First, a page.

The day before Thanksgiving is a day of errands and activity in preparation for homage to the great bird, the Turkey. Errands and chores and cleaning and baking- these are all shallow things, we suppose in our minds. This is not a day for lofty thinking and philosophical pursuits.
I have a list of things to do today. Having been away for five days, the house is lacking in attention, the fridge is almost empty (and needs cleaning) and I have two teenagers still sleeping who will wake up hungry and after eating breakfast, will want lunch, then dinner, and then my son will have a bunch of college-aged kids over who will congregate in our lower level and I better not run out of food. I have a lot to do today.
I have to pay bills today, also. I have to juggle the finances and make things stretch. I have to look at Alex's tuition bill and address that. I'm not even going to think about my husband's career crossroads and what needs to happen there.
I'm going to stick to the simple shallow things of ordinary life today. Do what I can do. And I'm going to remember what Oswald Chambers wrote about how the ordinary "shallow aspects of life" are "ordained by Him equally as much as the profound".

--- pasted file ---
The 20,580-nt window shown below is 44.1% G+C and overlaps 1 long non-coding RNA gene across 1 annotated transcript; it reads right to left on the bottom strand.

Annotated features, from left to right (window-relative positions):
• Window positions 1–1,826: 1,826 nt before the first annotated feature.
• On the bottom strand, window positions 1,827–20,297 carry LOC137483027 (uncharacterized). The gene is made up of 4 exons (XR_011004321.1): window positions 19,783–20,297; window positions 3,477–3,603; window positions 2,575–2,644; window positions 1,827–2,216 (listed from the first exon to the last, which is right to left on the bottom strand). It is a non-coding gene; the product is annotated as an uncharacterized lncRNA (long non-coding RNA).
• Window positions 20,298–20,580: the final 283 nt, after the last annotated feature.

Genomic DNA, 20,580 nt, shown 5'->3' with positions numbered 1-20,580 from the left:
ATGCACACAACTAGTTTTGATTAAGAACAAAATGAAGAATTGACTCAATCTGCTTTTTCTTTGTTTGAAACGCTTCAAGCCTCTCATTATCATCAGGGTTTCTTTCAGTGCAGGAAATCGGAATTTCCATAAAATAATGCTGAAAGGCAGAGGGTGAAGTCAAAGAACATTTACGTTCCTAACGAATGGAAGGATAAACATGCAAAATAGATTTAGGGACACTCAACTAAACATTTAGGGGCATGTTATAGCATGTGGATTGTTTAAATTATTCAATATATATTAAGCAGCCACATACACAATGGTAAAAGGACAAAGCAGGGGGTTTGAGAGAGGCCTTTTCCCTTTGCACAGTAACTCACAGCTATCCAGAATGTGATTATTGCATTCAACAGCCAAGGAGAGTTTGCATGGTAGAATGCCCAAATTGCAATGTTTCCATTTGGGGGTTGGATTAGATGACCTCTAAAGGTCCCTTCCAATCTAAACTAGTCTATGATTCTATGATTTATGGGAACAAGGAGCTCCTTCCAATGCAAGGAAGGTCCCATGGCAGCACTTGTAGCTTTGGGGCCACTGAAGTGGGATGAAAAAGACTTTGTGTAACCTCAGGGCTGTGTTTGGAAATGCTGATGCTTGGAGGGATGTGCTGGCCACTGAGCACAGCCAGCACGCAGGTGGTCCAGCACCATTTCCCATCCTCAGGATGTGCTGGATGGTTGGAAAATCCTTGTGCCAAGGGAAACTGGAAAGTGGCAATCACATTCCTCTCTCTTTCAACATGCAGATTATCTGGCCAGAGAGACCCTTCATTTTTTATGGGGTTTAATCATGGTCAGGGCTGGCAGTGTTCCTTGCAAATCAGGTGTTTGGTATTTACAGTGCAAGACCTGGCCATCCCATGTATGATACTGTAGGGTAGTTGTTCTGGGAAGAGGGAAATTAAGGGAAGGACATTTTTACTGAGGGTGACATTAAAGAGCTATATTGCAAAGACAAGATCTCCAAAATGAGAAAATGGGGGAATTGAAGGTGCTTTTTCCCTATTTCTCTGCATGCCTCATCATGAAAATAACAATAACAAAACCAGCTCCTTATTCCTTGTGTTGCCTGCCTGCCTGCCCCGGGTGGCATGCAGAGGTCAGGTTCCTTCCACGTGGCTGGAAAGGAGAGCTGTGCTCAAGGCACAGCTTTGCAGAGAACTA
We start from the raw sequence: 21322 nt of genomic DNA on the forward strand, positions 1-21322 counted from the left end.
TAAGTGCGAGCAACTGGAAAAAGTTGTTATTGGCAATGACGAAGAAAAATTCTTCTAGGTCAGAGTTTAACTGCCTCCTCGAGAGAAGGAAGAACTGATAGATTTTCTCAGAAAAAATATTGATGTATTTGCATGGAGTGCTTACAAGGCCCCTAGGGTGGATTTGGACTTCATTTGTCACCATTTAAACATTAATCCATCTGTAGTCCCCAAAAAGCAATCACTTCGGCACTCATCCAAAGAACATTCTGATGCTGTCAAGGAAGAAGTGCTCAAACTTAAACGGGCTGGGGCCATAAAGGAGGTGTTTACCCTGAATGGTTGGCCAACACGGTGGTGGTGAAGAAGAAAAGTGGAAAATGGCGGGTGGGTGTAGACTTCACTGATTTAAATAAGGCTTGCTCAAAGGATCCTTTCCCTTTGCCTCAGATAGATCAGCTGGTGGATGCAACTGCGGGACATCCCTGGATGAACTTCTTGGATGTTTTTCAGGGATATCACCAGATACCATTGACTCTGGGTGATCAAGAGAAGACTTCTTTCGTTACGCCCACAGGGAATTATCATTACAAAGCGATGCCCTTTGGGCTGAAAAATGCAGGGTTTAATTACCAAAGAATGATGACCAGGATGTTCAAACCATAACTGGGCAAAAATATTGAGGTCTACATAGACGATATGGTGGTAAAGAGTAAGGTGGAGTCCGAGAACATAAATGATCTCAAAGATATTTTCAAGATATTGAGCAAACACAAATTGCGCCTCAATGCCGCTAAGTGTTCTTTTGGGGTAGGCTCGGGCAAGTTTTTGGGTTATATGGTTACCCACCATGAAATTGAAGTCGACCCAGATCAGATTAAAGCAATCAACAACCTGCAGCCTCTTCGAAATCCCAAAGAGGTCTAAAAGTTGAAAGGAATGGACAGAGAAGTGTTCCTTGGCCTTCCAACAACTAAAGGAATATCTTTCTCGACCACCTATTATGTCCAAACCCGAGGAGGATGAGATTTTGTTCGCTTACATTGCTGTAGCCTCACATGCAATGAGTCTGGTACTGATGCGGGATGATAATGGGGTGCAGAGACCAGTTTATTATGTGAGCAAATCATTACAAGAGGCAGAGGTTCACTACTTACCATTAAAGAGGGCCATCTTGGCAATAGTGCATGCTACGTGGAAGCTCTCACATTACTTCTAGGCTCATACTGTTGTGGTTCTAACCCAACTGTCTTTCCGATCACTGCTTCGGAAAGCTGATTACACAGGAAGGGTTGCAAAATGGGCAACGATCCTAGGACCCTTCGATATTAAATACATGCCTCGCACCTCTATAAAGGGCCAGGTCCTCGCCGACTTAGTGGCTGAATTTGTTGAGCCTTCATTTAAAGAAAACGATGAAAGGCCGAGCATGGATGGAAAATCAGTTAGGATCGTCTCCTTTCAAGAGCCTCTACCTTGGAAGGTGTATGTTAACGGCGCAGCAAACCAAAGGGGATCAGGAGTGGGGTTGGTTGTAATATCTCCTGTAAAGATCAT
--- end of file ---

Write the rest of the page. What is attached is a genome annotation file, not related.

I'll try to remember that as I'm scraping dried apple crisp off the oven doors. I was taking the pan of apple crisp out of the oven last night, gloating over the crumbly browned topping, when I suddenly half dropped it. I caught it in time to keep half the contents in the pan (thinking to myself that I would tell my ravenous son, "Half is better than nothing". See how I have these moralistic little lessons ready on my tongue all the time?!). But the rest of the apple crisp splattered all over the hot oven, sending smoke and a pungent burning aroma throughout the house.
So I'm cleaning the oven today as well. But I'm going to remember that"we are safeguarded by the shallow things of life." And I like the idea of being safeguarded. I like the idea of anything having to do with being safe. So I'm listening to the words of Oswald Chambers. He's right. "We are so nauseatingly serious, so desperately interested in our own character and reputation, we refuse to behave like Christians in the shallow concerns of life."
So how does a Christian clean a dirty oven? How does a Christian pay the bills and grocery shop and scrub counters and clean toilet bowls? Not with a halo on their heads. Not even with a pious look on their face. If smoke is still in the air and the acrid smell of dried baked on brown sugar is filling their nostrils as they bend over the oven and scrape and scrub, the Christian will wrinkle her nose and wish she had held onto the apple crisp pan better. The Christian will scrub the toilets and not try to act like it's a great service for God. It's not. It's simple service. Its taking care of the shallow things of life.
And you can only do that if you're alive. You can only wrinkle your nose in disgust at burned apple crisp if you're still breathing, simply trying, still standing after all is said and done.